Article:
6 tips for investigating a homicide
Here are the valuable lessons I learned from my very first homicide investigation
By Detective Joseph Morgan, Kennesaw Police Department (Ga.)
In July of 2014, I was tasked as the lead detective for my agency’s first homicide in nearly a decade.
The City of Kennesaw operates as a Metro Atlanta municipality with a half dozen detectives and a city population of roughly 35,000. The six detectives are mostly assigned general crimes like burglaries, thefts, forgeries, and robberies.
We are extremely fortunate to have a low crime rate — a crime rate that is a major bragging right for all city employees, officials, and citizens. This low crime rate is not an accident, fluke, or miracle. The public safety employees at the City of Kennesaw are some of the most capable, determined people I have had the pleasure of knowing. We strive very hard to stay (way) below the national average of part one crimes.
With ten years of law enforcement experience – five years on Uniform Patrol and two and a half years in the Detective Bureau — this was the first homicide I would investigate. The following six tips are what I learned from investigating this heinous crime and ultimately working with my partners, the command staff, and the District Attorney’s Office to bring this incident to a successful conclusion — a conviction on all counts by a jury.
1. As a detective, you must plan for a major case.
No community, agency, or detective is immune to having no major crime or specific criminal event take place during their tenure. Plan now for the ‘big one.’ Take advanced investigative classes. Read case law as it pertains to the Fourth, Fifth, and Sixth Amendments.
Know the criminal elements of malice murder, felony murder, voluntary manslaughter, etc. Specifically, in Georgia, be familiar with OCGA 16-3-21, which outlines when a person can use deadly force in defense of himself or herself and/or a third party from great bodily injury or death. This statute also affords a person to stop a forcible felony in progress with reasonable force.
2. Communicate with your District Attorney’s Office early and often.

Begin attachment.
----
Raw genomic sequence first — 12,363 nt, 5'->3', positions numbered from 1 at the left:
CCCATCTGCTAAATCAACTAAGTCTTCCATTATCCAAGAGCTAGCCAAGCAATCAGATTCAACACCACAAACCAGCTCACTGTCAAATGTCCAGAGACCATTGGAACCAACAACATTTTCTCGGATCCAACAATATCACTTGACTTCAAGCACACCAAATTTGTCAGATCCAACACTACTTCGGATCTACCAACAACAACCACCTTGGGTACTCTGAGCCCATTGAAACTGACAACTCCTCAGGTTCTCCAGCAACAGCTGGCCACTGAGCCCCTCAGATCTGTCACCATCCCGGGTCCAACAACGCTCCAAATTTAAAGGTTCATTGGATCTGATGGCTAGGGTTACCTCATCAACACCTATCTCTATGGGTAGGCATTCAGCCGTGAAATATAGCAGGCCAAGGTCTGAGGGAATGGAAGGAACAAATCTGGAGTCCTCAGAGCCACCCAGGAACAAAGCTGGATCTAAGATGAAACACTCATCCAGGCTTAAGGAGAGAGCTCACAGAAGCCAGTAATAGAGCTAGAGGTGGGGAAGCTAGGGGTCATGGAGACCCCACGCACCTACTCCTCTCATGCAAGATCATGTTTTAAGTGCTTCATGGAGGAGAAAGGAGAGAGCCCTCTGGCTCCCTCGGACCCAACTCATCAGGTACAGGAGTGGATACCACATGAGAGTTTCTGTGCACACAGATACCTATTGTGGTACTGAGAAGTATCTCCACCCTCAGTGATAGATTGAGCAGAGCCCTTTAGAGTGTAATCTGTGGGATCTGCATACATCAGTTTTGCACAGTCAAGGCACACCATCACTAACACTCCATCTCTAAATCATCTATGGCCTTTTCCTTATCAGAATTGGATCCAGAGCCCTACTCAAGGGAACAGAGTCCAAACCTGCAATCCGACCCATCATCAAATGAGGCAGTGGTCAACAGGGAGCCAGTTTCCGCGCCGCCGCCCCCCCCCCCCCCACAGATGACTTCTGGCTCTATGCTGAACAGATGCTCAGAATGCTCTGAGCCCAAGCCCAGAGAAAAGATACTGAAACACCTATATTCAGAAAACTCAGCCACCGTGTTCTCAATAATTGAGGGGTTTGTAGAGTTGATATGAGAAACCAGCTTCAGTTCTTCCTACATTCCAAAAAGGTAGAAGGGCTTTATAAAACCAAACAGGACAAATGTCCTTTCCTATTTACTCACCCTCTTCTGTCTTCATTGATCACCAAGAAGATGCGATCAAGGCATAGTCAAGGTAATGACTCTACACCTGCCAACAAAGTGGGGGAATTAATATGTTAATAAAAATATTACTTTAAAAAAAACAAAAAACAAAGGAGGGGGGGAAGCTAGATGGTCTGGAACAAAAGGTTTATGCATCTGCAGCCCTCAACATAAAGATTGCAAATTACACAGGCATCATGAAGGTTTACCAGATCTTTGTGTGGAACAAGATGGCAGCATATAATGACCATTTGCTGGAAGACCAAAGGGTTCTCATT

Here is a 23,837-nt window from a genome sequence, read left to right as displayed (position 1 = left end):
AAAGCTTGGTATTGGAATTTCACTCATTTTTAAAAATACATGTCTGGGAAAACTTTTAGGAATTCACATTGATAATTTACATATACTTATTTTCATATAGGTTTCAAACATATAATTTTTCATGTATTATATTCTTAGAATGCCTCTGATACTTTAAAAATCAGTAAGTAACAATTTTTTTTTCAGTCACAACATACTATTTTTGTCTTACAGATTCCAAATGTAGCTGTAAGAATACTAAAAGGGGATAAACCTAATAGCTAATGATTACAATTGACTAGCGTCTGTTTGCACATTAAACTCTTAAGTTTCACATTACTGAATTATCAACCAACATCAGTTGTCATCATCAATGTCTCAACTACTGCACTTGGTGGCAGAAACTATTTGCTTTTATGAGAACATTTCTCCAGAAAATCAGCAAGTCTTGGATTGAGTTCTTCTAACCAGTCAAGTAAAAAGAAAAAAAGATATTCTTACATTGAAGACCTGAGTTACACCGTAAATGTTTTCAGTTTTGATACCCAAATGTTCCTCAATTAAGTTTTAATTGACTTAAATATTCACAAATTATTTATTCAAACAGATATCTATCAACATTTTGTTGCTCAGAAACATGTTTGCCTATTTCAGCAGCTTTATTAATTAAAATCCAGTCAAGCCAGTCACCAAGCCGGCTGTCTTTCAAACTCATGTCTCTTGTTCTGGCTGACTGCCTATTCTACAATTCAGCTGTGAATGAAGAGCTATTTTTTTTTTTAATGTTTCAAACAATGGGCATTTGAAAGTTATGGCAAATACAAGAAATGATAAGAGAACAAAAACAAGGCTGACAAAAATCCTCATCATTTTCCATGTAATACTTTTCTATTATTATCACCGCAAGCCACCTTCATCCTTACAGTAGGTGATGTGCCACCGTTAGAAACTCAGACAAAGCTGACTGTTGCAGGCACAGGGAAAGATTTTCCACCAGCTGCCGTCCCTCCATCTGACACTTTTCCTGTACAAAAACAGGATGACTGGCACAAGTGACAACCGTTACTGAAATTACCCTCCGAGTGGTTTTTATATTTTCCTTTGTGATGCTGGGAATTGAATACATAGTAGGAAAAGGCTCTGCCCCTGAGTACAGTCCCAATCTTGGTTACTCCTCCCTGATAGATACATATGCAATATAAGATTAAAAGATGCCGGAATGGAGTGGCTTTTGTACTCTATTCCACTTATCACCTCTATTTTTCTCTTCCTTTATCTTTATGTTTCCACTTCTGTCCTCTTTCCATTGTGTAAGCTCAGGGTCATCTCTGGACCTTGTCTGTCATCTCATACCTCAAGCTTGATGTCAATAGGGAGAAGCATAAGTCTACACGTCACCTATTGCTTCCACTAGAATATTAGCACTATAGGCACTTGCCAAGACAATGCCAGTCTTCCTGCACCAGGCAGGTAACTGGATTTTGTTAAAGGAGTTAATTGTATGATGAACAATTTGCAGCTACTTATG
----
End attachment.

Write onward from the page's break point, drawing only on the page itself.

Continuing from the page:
We strive to get a member of the Cobb County District Attorney’s Office onboard in a major criminal event right away. As a matter of fact, the DA’s Office encourages us to notify them of any major criminal events/investigations, and we feel extremely lucky in that regard. Most times, a member of the prosecution team will come to the scene to assist in the investigation. Other times, a prosecutor will make himself or herself available to an investigator 24/7 to answer questions and/or guide the investigator through the case as it evolves.
3. Trust your leaders and your command staff.
Being tasked with a major case such as a homicide comes with a mountain of pressure. I felt pressure from the community, the victim’s family, my fellow officers, and the media. Of course, these pressures took a major backseat to the extreme pressure I placed upon my own shoulders. Along with the pressure(s), I worked with an assisting agent from the Georgia Bureau of Investigation (GBI) to interview hundreds of witnesses, obtain dozens of search warrants, court orders, and grand jury subpoenas. I obtained hundreds of articles of physical evidence and examined each one.
In dealing with the pressure and the intense labor of the investigation, the lead detective must not worry about events or circumstances that are not directly involved with the investigation. Media releases, family notifications, and ensuring the investigative team is well-rested and working at their peak are just a few examples of the outside events that leaders and command staff members should take on. This will ensure that the lead detective can focus on the investigation and work through the real-time stressors that are inherently present with these types of criminal events.
4. Make friends and contacts from other agencies/departments.
I cannot stress this enough: it is imperative to make contacts throughout your region and state – particularly if you're employed with a smaller agency. Being tasked with an event that you have never worked – one which is a strange occurrence to your agency – can be extremely overwhelming. I can almost guarantee that there will always be someone who can provide tips and key information to assist you as you travel down that unfamiliar path.